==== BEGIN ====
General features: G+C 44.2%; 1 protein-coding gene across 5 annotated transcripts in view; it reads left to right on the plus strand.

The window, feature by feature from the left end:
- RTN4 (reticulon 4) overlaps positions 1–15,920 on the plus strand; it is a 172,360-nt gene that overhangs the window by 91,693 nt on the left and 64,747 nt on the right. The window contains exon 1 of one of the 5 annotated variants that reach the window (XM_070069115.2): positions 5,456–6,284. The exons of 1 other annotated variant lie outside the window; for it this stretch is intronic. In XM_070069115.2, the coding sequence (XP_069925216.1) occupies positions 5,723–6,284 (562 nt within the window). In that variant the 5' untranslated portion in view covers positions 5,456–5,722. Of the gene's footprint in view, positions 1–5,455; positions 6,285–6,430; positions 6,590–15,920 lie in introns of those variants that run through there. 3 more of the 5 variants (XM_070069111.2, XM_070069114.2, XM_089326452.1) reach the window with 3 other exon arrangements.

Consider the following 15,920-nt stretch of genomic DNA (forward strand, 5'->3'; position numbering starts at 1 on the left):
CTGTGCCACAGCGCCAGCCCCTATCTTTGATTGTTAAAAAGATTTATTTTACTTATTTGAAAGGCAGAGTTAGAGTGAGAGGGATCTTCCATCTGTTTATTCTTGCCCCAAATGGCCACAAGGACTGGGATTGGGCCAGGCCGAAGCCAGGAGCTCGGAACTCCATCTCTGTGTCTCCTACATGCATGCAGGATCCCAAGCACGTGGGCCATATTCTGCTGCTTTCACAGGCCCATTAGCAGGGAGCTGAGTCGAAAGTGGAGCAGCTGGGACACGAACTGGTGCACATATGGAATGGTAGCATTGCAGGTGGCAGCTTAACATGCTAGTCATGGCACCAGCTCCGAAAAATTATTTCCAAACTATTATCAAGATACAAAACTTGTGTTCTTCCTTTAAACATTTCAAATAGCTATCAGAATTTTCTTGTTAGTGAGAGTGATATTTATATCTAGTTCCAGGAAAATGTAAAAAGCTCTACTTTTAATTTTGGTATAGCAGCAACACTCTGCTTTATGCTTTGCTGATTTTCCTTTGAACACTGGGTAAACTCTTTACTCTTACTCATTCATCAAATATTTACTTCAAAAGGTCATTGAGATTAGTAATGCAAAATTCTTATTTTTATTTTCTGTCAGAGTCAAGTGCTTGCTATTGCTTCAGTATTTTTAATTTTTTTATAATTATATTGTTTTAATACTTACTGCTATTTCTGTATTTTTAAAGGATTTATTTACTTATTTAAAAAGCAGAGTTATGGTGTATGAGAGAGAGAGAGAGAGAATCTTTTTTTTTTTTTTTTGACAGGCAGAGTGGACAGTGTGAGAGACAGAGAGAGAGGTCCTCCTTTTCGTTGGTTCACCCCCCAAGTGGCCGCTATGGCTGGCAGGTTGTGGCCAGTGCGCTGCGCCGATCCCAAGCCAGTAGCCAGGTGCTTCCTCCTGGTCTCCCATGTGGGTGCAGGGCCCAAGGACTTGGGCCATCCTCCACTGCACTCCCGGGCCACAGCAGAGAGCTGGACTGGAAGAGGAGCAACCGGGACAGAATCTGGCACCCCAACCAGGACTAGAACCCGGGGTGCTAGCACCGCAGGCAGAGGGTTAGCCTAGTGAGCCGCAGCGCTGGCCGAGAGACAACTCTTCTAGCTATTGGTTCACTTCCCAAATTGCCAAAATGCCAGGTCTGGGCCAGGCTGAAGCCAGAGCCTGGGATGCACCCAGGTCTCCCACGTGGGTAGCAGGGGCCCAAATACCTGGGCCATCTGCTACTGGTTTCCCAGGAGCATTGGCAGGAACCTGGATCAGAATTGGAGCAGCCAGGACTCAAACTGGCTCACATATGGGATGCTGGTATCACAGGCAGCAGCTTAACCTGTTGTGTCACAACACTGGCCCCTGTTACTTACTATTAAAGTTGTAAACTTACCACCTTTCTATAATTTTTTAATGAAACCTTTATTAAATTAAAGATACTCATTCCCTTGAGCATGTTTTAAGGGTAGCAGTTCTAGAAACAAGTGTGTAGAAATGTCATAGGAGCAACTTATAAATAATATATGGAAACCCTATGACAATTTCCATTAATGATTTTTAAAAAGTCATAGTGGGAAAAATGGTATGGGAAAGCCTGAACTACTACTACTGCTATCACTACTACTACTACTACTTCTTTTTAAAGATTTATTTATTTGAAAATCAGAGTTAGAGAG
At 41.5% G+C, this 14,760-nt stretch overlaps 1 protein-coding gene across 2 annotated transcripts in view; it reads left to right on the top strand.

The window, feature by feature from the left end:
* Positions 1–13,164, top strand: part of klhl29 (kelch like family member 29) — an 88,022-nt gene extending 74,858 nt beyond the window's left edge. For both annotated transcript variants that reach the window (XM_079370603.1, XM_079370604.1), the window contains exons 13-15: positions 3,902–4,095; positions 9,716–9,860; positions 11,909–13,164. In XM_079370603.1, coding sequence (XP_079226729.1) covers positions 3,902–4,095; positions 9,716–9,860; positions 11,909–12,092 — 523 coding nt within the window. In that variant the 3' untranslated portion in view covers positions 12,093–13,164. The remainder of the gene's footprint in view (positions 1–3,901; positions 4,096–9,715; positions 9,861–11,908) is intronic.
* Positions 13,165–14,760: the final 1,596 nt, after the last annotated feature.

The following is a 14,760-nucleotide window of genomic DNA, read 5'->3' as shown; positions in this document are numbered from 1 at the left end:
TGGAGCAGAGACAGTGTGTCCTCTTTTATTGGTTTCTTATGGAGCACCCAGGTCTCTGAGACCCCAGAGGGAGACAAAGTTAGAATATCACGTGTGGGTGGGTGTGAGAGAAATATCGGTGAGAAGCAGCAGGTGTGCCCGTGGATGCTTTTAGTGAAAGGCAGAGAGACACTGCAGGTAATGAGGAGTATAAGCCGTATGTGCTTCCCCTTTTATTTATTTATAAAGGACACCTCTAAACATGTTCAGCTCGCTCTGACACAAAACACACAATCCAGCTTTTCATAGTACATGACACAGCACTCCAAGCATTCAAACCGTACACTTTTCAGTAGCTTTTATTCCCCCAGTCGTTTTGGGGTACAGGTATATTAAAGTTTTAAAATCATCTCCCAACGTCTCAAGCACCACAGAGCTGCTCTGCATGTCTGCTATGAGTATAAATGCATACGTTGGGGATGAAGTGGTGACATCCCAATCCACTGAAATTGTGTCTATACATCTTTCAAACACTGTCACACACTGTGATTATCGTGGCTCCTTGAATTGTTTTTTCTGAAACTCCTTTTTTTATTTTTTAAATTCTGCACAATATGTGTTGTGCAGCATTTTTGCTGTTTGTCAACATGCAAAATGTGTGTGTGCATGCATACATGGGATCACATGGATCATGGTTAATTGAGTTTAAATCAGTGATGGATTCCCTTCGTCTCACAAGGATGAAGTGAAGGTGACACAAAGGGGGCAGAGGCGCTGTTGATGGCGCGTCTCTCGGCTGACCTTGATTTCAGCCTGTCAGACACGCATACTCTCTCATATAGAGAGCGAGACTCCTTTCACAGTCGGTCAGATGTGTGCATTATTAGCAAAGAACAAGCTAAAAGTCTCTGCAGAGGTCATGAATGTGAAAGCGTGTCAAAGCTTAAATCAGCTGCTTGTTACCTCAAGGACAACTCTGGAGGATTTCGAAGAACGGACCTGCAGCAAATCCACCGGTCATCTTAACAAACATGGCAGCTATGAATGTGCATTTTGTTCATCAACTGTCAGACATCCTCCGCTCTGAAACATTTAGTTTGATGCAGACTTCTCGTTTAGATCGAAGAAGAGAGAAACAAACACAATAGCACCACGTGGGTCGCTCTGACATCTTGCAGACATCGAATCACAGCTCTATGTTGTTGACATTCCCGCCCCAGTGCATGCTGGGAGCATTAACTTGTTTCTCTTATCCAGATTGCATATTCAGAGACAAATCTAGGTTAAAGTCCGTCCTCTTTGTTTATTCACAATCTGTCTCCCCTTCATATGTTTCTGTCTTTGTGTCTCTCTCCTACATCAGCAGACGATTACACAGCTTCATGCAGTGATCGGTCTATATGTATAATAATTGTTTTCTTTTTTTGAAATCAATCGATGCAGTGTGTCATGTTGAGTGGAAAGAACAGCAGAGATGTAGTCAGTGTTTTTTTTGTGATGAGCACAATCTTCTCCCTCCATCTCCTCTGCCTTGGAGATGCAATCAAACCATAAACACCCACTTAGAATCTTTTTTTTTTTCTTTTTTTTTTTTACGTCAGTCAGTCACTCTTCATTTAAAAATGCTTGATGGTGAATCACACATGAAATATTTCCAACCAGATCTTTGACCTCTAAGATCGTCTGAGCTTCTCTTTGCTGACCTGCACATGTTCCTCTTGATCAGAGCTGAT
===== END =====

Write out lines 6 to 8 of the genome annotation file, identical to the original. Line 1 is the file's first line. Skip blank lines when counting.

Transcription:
At 41.5% G+C, this 14,760-nt stretch overlaps 1 protein-coding gene across 2 annotated transcripts in view; it reads left to right on the top strand.

The window, feature by feature from the left end:
* Positions 1–13,164, top strand: part of klhl29 (kelch like family member 29) — an 88,022-nt gene extending 74,858 nt beyond the window's left edge. For both annotated transcript variants that reach the window (XM_079370603.1, XM_079370604.1), the window contains exons 13-15: positions 3,902–4,095; positions 9,716–9,860; positions 11,909–13,164. In XM_079370603.1, coding sequence (XP_079226729.1) covers positions 3,902–4,095; positions 9,716–9,860; positions 11,909–12,092 — 523 coding nt within the window. In that variant the 3' untranslated portion in view covers positions 12,093–13,164. The remainder of the gene's footprint in view (positions 1–3,901; positions 4,096–9,715; positions 9,861–11,908) is intronic.